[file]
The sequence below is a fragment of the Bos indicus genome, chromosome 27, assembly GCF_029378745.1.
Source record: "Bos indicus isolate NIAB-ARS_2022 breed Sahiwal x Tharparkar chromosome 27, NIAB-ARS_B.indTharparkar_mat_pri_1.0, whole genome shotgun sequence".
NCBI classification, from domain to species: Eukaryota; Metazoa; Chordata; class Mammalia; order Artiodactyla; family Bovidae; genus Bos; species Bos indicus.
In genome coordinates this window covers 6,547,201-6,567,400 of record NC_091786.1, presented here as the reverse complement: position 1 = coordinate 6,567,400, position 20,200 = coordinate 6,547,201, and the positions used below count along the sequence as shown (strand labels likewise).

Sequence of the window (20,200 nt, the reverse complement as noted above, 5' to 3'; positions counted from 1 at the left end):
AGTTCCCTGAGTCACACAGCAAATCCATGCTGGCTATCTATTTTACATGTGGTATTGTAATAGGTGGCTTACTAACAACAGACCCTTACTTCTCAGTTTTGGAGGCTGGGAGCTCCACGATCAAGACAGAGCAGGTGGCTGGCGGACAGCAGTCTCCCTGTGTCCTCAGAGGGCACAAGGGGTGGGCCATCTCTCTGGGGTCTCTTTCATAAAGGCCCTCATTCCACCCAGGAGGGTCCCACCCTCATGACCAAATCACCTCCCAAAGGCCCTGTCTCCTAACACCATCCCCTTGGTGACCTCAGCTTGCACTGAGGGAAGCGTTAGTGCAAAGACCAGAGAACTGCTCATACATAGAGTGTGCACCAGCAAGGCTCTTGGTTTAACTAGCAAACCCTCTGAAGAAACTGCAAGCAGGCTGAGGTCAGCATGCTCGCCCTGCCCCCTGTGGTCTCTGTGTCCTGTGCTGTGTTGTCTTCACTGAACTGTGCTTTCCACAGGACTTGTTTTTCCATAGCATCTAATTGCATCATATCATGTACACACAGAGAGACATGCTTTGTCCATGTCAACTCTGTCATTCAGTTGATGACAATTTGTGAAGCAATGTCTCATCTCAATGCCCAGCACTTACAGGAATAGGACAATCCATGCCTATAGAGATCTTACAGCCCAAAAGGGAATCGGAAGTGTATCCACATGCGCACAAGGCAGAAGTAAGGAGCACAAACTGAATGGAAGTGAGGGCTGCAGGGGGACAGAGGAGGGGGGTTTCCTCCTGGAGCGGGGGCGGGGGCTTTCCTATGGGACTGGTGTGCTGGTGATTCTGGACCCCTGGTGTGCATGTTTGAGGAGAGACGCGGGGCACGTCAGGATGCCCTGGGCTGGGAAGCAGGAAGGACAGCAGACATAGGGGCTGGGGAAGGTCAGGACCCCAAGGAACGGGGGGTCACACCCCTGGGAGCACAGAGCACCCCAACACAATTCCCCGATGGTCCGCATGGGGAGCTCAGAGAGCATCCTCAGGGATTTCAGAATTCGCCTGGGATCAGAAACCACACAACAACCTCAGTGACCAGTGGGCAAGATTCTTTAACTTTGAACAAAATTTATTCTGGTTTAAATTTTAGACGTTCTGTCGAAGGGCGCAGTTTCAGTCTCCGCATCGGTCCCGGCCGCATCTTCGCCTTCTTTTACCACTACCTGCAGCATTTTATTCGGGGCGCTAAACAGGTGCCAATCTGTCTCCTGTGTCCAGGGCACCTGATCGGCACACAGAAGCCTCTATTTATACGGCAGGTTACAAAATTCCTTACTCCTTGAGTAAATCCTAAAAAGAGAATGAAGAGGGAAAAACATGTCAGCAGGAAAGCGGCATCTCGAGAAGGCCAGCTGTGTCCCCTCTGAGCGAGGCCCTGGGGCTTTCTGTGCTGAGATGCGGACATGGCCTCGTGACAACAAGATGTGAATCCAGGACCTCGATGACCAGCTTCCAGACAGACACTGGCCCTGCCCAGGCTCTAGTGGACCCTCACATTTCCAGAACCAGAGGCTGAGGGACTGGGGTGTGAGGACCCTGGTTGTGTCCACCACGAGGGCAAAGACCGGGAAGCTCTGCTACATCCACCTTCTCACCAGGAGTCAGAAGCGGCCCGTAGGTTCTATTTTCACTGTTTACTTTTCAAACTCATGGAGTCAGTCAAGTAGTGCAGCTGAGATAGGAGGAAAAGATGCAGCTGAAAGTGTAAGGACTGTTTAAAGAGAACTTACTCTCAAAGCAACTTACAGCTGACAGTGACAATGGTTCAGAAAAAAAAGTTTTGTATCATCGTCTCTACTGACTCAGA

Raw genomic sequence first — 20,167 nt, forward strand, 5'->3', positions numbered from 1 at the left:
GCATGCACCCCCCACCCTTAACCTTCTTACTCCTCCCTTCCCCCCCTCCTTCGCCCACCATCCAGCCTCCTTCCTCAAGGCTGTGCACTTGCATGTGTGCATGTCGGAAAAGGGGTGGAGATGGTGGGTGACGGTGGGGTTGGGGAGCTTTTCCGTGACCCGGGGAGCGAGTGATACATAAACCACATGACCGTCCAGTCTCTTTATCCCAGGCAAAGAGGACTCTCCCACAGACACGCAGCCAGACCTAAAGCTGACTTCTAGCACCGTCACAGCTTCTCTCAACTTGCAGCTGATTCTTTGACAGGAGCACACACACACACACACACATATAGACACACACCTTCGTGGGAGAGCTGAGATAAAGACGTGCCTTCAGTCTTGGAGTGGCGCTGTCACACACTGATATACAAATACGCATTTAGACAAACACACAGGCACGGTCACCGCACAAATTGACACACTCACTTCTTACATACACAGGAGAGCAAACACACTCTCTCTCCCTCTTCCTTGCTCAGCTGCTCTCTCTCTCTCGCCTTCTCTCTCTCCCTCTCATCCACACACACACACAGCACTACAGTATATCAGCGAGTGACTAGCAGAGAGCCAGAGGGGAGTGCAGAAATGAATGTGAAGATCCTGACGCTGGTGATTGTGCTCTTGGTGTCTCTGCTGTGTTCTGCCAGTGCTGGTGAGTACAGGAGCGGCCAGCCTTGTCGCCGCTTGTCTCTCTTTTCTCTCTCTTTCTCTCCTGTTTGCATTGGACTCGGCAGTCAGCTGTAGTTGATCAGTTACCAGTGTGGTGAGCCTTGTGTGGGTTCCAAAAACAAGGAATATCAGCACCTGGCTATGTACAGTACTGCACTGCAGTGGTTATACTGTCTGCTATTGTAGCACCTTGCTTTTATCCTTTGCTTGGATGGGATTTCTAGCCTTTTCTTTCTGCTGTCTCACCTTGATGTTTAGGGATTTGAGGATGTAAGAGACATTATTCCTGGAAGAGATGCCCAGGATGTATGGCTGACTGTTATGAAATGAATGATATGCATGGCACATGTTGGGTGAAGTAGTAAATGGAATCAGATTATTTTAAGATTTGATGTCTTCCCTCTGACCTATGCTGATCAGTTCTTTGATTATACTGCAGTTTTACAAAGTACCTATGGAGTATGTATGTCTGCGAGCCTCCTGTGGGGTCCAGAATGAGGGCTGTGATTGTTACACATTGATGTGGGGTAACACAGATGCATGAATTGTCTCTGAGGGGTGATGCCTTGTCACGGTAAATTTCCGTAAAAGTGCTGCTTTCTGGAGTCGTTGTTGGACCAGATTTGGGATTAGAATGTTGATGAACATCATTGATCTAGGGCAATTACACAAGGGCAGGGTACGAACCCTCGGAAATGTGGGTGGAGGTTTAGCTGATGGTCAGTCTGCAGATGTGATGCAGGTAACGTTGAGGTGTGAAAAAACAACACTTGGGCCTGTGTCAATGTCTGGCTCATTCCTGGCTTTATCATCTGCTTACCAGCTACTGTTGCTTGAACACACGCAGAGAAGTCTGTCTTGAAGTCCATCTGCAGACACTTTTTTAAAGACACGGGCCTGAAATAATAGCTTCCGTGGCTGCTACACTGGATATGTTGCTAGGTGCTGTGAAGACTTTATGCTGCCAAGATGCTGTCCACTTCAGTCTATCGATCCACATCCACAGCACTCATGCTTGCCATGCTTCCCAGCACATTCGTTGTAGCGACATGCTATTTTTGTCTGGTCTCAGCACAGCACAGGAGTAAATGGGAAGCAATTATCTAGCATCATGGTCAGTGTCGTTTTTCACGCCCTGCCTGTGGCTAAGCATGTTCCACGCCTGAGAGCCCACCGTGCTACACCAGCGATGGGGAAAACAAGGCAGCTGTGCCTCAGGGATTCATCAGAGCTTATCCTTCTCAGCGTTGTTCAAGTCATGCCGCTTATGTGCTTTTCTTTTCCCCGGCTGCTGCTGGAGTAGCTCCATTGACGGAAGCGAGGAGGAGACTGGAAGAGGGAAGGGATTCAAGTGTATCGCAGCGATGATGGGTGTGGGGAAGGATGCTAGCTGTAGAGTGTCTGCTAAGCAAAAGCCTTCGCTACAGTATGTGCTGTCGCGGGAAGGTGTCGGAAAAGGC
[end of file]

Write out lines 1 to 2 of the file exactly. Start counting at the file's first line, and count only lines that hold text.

The sequence below is a fragment of the Bos indicus genome, chromosome 27, assembly GCF_029378745.1.
Source record: "Bos indicus isolate NIAB-ARS_2022 breed Sahiwal x Tharparkar chromosome 27, NIAB-ARS_B.indTharparkar_mat_pri_1.0, whole genome shotgun sequence".